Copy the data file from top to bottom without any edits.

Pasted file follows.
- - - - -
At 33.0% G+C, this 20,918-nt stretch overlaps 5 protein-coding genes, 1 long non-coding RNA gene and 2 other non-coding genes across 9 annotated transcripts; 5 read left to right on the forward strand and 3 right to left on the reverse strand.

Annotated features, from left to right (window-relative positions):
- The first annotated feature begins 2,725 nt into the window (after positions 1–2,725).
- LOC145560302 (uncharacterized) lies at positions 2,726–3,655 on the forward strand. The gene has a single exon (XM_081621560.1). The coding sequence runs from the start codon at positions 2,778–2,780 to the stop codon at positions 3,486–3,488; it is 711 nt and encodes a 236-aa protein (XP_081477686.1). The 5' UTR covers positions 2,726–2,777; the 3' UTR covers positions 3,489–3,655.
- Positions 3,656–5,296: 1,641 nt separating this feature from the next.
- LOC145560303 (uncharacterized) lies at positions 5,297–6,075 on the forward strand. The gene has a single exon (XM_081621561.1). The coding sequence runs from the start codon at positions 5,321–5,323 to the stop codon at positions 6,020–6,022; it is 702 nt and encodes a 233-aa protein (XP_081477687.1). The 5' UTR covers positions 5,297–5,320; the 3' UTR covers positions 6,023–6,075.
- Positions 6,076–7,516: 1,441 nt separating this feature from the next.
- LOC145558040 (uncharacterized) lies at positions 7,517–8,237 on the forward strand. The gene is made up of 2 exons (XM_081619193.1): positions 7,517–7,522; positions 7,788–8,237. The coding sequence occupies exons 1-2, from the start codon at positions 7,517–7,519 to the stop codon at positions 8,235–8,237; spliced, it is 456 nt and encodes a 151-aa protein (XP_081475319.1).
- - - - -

At 33.0% G+C, this 20,918-nt stretch overlaps 5 protein-coding genes, 1 long non-coding RNA gene and 2 other non-coding genes across 9 annotated transcripts; 5 read left to right on the forward strand and 3 right to left on the reverse strand.

Annotated features, from left to right (window-relative positions):
- The first annotated feature begins 2,725 nt into the window (after positions 1–2,725).
- LOC145560302 (uncharacterized) lies at positions 2,726–3,655 on the forward strand. The gene has a single exon (XM_081621560.1). The coding sequence runs from the start codon at positions 2,778–2,780 to the stop codon at positions 3,486–3,488; it is 711 nt and encodes a 236-aa protein (XP_081477686.1). The 5' UTR covers positions 2,726–2,777; the 3' UTR covers positions 3,489–3,655.
- Positions 3,656–5,296: 1,641 nt separating this feature from the next.
- LOC145560303 (uncharacterized) lies at positions 5,297–6,075 on the forward strand. The gene has a single exon (XM_081621561.1). The coding sequence runs from the start codon at positions 5,321–5,323 to the stop codon at positions 6,020–6,022; it is 702 nt and encodes a 233-aa protein (XP_081477687.1). The 5' UTR covers positions 5,297–5,320; the 3' UTR covers positions 6,023–6,075.
- Positions 6,076–7,516: 1,441 nt separating this feature from the next.
- LOC145558040 (uncharacterized) lies at positions 7,517–8,237 on the forward strand. The gene is made up of 2 exons (XM_081619193.1): positions 7,517–7,522; positions 7,788–8,237. The coding sequence occupies exons 1-2, from the start codon at positions 7,517–7,519 to the stop codon at positions 8,235–8,237; spliced, it is 456 nt and encodes a 151-aa protein (XP_081475319.1).